Simple steps like customers updating their address can create heavy workloads for your customer support. Learn how to automate customer conversations using Airkit with Ismaen Aboubakare.
Airkit is an enterprise tool for turning customer engagement into action with a focus on ensuring a seamless experience across channels. At Airkit, Ismaen Aboubakare (@ismaen_) leads the Developer Advocacy Team and focuses on automating customer workflows and customer experiences. Aboubakare showed Unicorn Factory Founder and AATT guest host Connor Finnlayson (@finlaysonconnor) how to build a workflow for customers to easily update their address via a text message. While it looks like a lot of steps, each one is fairly quick resulting in a workflow built in under an hour.
This stream is for anyone looking to develop customer experiences that drive affinity toward a brand by simplifying processes. Instead of asking a customer to dial-in and wait on hold to check on an order or update an address, Airkit combined with other nocode tools can be used to create automated workflows.
In this particular example, we will be proactively reaching out to a customer and asking them to update their address. Checking a box in Airtable will trigger an Airtable automation that kicks off a workflow in Airkit. The triggered workflow will send a text message via Twilio to the user with a link to a webpage for updating an address. After updating the address, the new information is then sent to Airtable so that it remains a single source of truth.
The following services were used for this workflow:
Note: For the workflow to work, a verified phone number is required.
For this workflow, Airtable serves as our primary source of record / truth.
Our table contains the following fields:
Before the stream, an automation was drafted that triggers when the “SMS Sent” field is checked.
Prior to the stream, Finnlayson connected Airkit with both Airtable and Twilio. To do this, open Airkit and go to “My Console” > “Integrations.”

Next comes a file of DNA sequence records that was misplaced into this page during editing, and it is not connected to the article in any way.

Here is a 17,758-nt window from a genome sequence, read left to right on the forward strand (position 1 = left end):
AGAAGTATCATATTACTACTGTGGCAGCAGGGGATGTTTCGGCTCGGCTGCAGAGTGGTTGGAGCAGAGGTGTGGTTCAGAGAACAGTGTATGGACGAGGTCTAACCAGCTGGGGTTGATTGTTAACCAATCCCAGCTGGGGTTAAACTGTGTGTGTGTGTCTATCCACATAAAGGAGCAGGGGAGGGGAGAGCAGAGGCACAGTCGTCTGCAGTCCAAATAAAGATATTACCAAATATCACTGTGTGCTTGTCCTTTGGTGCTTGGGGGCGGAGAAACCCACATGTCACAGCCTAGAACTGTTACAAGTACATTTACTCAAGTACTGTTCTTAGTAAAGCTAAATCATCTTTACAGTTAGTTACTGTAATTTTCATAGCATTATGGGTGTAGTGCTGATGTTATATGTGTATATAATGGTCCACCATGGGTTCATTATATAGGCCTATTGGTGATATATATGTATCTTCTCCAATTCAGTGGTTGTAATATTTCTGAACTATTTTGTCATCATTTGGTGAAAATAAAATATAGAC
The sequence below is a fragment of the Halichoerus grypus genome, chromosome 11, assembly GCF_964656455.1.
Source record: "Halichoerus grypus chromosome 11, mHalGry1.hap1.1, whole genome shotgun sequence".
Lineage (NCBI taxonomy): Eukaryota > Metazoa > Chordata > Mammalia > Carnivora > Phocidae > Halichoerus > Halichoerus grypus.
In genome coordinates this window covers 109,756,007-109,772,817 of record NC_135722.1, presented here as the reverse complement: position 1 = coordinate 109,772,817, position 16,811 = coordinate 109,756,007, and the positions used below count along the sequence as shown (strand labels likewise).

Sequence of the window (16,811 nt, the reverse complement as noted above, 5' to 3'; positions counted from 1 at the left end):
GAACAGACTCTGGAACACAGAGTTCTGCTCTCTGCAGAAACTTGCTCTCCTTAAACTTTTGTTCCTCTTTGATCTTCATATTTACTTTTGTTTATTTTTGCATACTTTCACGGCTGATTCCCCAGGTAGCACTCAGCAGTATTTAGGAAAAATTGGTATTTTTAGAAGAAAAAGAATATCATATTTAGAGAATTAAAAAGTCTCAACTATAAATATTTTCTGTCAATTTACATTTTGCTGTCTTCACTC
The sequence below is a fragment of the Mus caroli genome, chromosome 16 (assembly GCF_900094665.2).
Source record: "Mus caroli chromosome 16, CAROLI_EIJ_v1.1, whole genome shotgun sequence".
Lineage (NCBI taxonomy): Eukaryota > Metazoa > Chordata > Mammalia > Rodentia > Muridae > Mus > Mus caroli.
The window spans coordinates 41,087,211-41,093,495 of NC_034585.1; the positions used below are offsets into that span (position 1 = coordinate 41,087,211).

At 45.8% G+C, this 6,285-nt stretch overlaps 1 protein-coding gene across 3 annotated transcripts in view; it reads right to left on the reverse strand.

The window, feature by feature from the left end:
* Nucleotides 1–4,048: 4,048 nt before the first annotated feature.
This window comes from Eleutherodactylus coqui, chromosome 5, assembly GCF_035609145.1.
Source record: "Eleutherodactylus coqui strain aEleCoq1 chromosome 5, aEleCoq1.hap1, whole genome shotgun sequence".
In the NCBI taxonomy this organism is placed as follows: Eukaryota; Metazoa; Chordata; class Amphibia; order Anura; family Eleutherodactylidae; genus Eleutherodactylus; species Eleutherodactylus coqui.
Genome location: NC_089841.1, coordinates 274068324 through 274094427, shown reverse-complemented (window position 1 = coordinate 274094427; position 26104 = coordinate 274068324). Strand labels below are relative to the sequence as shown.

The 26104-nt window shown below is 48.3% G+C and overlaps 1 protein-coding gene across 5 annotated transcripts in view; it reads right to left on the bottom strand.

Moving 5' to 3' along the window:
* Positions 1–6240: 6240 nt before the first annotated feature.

Tip: To connect to a service not listed under “Integrations,” use the “Custom Integrations” option.
To send a text, an originating phone number is required. Aboubakare showed how to purchase a phone number via Twilio.
In Twilio, go to “Phone Numbers” > “Manage” > “Buy a number.”
Tip: Name your phone number. It will help you remember how the number is used. This is especially helpful in cases where you may be sharing a Twilio account with others.
In Airkit, go to “Resources” > “Phone Numbers” and add the phone number.
Tip: Give the phone number a unique and meaningful name.
From the top right hand corner, click “Create New.” While templates are available, we selected a blank template and gave it a name.
Then we edited the template in the Airkit Studio.
Tip: Don’t forget to periodically save your application as you build.
While in the Airkit Studio, we chose “Journey” from the far left menu. From the “Triggers” section, the API icon was dragged onto the “Triggers” section of the page. We then moved on to other parts of the process and returned to finalizing the “Triggers” part of the flow later in the stream.
We then moved on to configuring our “journey” — a series of steps and actions that the user takes to complete a task. Unlike “sessions,” a user doesn’t have to complete the steps all at once. Users who are side-tracked while going through a workflow can pick up where they left off right down to the last keystroke starting over at the beginning. This can be especially beneficial when onboarding customers.
Our “Journey Steps” included sending an SMS and indicating that there would be a “Web Flow,” which we configured in a later step.